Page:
I also saw bomb-sniffing dogs earlier. I know they had a bomb threat at the stadium last night, guess they are just continuing sweeps.

There are tons of police around the stadium. We walked past Paterno's house this morning and saw 4 or 5 guys knelt in prayer facing his front door.
 
Nov 20, 2009
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From the details that have emerged, I don't view him as a monster who was involved in covering up the scandal, but just someone who was tragically lacking perspective ie. he felt that his responsibility was only the football program, so incidents of this nature aren't meant to be dealt with by him.
The problem with speculating about why Paterno didn't do anything besides reporting it to one person is that he had to deliberately ignore things going on around him in order not to question it. It's possible in a situation similar to this for someone in Paterno's position to perform their duty as required by law and optimistically believe that it's being handled, but it's not possible in this situation.

McQueary either told Paterno directly that he witnessed anal rape by Sandusky or he lied to the grand jury about how explicit he was. Paterno testified that he definitely spoke to McQueary, as McQueary had claimed, and that he was definitely "very upset", but that what was reported to him was not so explicit. Paterno reported this up the chain as "fondling or something of a sexual nature".

The problem with being optimistic about Paterno's motivations and actions here is that both McQueary and Sandusky stayed around the school and the program. McQueary even got promoted. It's entirely possible for someone to hear a report of one of their friends being a child rapist, not want to hear the details, and pass the report on to someone else who can handle it. It's absolutely not possible for someone to hear a report like this, pass it on, and think it's being resolved while seeing both of the people around the school and working on your staff! In order to believe this you would have to believe McQueary put on a crying act and completely exaggerated about Sandusky and a child being naked in the showers together. If this is what happened, Paterno would have to believe that Sandusky showering with small children was perfectly normal behavior, but that it's also perfectly normal behavior for someone to see it and get "very upset". It just doesn't fly.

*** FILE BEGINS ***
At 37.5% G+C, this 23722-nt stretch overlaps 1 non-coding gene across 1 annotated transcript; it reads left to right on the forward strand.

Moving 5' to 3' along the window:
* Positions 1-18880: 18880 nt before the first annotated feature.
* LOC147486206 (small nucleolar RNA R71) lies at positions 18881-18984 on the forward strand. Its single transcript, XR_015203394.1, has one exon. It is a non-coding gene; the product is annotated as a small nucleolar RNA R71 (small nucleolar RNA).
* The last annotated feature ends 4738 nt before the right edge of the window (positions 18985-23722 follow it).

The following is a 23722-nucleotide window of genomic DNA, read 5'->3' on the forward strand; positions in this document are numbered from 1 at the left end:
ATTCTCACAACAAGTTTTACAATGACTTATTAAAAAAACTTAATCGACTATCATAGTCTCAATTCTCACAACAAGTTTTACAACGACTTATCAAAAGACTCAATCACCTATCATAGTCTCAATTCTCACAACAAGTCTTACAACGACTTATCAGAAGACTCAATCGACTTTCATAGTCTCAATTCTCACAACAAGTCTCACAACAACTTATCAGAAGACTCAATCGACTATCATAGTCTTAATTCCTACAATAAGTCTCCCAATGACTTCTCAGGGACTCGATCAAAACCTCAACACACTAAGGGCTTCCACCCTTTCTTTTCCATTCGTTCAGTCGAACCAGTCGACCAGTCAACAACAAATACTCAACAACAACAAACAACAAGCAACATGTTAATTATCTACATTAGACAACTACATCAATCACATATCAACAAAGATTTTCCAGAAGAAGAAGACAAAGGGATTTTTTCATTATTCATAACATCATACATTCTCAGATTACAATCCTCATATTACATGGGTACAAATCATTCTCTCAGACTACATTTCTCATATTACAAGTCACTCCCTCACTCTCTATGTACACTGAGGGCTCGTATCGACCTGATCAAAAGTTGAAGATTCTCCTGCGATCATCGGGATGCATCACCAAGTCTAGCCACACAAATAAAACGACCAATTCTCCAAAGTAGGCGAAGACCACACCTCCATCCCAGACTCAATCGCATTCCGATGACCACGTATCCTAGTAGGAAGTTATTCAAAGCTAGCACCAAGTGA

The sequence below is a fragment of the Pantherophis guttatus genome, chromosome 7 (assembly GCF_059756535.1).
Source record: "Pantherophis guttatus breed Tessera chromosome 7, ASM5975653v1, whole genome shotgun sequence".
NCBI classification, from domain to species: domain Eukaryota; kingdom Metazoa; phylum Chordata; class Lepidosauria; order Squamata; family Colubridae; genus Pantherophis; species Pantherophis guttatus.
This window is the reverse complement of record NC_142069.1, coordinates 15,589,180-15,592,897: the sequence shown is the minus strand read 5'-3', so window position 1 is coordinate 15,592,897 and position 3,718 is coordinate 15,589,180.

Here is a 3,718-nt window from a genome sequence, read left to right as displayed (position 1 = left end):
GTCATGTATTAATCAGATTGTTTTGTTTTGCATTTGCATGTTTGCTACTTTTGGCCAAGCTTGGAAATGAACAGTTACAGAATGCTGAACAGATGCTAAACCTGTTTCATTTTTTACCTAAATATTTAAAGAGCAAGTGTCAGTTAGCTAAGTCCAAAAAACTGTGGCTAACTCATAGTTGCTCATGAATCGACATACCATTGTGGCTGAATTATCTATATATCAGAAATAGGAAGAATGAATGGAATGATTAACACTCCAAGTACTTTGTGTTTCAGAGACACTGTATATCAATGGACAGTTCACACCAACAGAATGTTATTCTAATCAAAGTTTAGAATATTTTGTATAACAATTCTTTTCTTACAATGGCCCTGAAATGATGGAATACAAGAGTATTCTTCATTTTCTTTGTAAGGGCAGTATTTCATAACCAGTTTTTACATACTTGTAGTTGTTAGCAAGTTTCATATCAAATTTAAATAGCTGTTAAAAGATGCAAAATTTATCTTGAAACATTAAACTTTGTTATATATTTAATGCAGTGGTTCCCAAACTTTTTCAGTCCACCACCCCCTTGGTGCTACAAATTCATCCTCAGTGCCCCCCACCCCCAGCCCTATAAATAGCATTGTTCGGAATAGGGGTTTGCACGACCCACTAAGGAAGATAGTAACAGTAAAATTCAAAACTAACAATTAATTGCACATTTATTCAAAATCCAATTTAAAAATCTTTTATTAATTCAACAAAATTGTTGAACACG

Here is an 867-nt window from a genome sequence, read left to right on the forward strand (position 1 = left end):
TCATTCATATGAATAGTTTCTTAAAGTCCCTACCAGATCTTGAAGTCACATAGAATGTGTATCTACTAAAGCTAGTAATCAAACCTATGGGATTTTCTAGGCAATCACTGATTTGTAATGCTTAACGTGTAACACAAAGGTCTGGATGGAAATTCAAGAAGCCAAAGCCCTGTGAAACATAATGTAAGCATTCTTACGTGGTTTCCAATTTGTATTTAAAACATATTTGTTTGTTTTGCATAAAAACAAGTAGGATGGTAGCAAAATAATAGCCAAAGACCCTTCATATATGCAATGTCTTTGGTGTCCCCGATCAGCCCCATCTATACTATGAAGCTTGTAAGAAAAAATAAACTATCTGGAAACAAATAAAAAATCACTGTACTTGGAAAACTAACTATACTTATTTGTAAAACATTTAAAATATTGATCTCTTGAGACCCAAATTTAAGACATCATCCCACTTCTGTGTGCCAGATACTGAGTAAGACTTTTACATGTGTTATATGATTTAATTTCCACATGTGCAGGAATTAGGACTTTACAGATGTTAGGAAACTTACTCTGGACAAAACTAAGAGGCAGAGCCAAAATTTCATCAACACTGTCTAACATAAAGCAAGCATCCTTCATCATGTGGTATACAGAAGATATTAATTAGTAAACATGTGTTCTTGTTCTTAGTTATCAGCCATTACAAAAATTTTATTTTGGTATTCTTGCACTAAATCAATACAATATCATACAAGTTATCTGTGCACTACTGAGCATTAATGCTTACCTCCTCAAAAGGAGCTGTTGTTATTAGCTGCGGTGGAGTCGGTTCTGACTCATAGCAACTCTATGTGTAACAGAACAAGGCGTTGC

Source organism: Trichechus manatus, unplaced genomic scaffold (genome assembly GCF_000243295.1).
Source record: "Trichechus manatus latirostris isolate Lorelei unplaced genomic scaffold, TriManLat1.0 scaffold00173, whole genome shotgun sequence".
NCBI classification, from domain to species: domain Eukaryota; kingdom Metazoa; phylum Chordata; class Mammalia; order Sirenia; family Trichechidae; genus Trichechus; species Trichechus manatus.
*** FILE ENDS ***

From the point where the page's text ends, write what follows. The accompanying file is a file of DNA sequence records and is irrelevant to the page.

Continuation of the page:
Paterno might not be a "monster", but the best-case scenarios here for empathizing with him here still mark him as being culpable and so deliberately unwilling to question any of it in ways that can only include him as part of the cover-up. The worse cases and worst-case scenarios are of course disgusting and include Paterno knowingly obfuscating the process while absolving himself of legal repercussions while aware of Sandusky's behavior and allowing it to happen.

To think any higher of Paterno in this situation requires making so many altuistic assumptions that it is not credible. e.g., you also have to assume that he was completely unaware of the 1998 incident in addition to the assumptions I listed above, and that the administrators were somehow assured of completing their duties independently without reporting it to or talking with Paterno. This is also completely dubious, as the one person who Paterno reported up the chain to was Tim Curley, a former player under both Paterno and Sandusky who grew up in State College, PA.

It's one thing to believe optimistically in humanity, but after all of this it's like believing that mafia bosses are legitimate businessmen and do not order murders. There's no way Paterno was not involved in this somehow.
 

Apisith

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Well firstly, Sandusky didn't continue working on his staff. He was already gone by that time.

Secondly, Paterno told McQueary to report it to the higher-ups, which McQueary did. Paterno's already been quoted as saying that he stopped McQueary before he was able to reveal all the details - for whatever reason - and asked McQueary to report it to the higher-ups.